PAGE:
• Nigeria, Canada set to deepen bilateral relations as VP Osinbajo, DPM Freeland engage in Ottawa
• Dialogue on adoption of gas as transition fuel
With a focus on improving trade, deepening ongoing educational collaboration, continuing dialogue on the global energy transition issues and climate change, Vice President Yemi Osinbajo, SAN, and Canadian Deputy Prime Minister, Chrystia Freeland, have agreed on the need for deepening bilateral relations between Nigeria and Canada.
This was the highlight of the meeting between both leaders in Ottawa, the capital of the North American country yesterday.
During his interaction with top Canadian parliamentarians, including senators and cabinet members led by Freeland, Prof. Osinbajo noted that “we are hoping for much more that we can do together.”
The Canadian Deputy Prime Minister, who is also the nation’s Finance Minister, had earlier expressed similar sentiments while welcoming the Vice President.
She observed that the Canadian government values its relationship with Africa, especially Nigeria, and has been “looking forward to this visit for a long time,” adding that the relationship with Nigeria is “very important to us.”
On the global net zero emissions targets, and energy transition, Vice President Osinbajo reaffirmed the view that gas ought to be adopted as a transition fuel, a notion he said garnered traction at the recent COP27 conference in Egypt, even though still widely unacknowledged in the West.
“We believe we must use our gas as transition fuel; we have huge gas reserves. We would like to continue to use our gas during the transition,” the Vice President said while explaining that the Federal Government’s Energy Transition Plan is focused on renewable energy, including the ongoing Solar Power Naija Programme, which was launched under the Economic Sustainability Plan.
Responding, the Canadian Deputy Prime Minister, who wondered whether countries such as Nigeria are already struggling to get financing for gas projects said, “we will be happy to keep talking with you on that, ” adding that the use of Natural Gas makes sense, and noting that the dialogue should continue.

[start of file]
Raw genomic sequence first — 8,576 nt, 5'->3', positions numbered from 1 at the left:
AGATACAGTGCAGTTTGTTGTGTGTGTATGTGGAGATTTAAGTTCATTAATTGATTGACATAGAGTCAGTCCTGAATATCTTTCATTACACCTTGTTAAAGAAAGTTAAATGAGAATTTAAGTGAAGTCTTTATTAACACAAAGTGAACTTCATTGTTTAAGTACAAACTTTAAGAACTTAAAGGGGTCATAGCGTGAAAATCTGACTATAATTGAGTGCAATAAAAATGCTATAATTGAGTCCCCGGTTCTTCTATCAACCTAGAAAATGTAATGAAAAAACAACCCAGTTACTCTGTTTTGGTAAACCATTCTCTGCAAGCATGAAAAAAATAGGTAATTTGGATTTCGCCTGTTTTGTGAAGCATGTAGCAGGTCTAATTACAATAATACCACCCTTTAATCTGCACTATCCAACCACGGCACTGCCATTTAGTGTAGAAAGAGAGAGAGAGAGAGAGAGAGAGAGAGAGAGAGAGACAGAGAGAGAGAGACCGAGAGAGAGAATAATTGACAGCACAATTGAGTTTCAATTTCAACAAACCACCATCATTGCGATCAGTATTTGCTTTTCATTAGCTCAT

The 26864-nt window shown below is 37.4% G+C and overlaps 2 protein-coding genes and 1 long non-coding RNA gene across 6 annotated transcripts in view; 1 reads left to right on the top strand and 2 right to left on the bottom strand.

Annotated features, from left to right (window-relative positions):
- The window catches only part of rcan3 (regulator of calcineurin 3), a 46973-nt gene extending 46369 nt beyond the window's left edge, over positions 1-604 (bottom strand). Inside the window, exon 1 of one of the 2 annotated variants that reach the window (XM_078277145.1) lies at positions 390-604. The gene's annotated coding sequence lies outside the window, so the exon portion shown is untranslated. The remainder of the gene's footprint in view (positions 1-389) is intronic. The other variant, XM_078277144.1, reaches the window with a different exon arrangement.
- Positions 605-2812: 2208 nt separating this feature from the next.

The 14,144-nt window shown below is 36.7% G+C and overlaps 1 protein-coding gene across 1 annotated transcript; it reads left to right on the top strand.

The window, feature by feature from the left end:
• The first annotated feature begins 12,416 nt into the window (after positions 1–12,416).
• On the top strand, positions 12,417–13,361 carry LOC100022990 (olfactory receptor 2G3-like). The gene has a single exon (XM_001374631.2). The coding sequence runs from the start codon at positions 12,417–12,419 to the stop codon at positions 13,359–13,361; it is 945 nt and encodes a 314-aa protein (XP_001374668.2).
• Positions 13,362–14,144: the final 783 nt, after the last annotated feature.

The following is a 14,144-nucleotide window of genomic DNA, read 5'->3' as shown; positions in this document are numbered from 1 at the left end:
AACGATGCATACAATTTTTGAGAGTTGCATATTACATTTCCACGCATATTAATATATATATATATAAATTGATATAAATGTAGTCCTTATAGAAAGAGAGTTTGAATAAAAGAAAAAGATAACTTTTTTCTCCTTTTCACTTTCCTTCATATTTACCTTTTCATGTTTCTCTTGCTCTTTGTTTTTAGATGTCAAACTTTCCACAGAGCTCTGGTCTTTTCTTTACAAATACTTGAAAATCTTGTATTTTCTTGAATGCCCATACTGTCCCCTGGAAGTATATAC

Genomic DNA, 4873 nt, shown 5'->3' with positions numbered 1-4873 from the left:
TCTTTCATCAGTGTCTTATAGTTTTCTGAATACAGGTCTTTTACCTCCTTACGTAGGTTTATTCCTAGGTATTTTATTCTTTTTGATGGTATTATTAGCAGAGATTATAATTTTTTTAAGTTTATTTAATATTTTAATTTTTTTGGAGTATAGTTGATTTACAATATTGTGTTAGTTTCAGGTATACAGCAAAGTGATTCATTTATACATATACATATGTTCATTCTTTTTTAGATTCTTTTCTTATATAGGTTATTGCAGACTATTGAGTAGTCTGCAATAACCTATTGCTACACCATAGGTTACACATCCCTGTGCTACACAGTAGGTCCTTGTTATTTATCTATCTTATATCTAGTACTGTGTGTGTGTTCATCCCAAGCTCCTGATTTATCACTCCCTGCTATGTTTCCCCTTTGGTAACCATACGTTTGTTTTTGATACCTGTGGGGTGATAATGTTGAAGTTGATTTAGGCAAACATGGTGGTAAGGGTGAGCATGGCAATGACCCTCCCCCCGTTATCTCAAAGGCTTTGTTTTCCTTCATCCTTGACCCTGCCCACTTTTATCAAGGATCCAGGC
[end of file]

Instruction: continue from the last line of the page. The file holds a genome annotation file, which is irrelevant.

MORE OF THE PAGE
Both leaders exchanged notes on some of the common and peculiar economic challenges in their respective countries, including fiscal and monetary challenges, subsidies, financial inclusion, social investment programmes and strategies to support the vulnerable, among others.
They also discussed the African Continental Free Trade Area (AfCFTA), observing that the market provided opportunities for mutual benefits, not only for African countries but also Canada which is desirous of contributing to its development and also tapping into the continental market.
Besides Canada’s Deputy Prime Minister and Minister of Finance, other top parliamentarians who met with the VP at the meeting included the Honourable Ahmed Hussen – Minister of Housing, Diversity and Inclusion; the Honourable Marci Ein – Minister for Women and Gender Equality; the Honourable Rob Oliphant – The Parliamentary Secretary to the Minister of Foreign Affairs; MP Michael Coteau – Member of Parliament for Don Valley East in Toronto; Senator Marie-Françoise Mégie – Senator from Quebec and Senator Hassan Yussuff – Senator from Ontario.
On the VP’s team were Ambassador Adeyinka Asekun – the Nigerian High Commissioner to Canada; Dr Adeyemi Dipeolu – Special Adviser to the President on Economic Matters; Mrs Maryam Uwais – Special Adviser to the President on Social Investment; Dr Jumoke Oduwole – Special Adviser to the President on Ease of Doing Business; Ambassador Abdullahi Gwary – Senior Special Assistant to the President on Foreign Affairs; and Mr Laolu Akande, Senior Special Assistant to the President on Media and Publicity.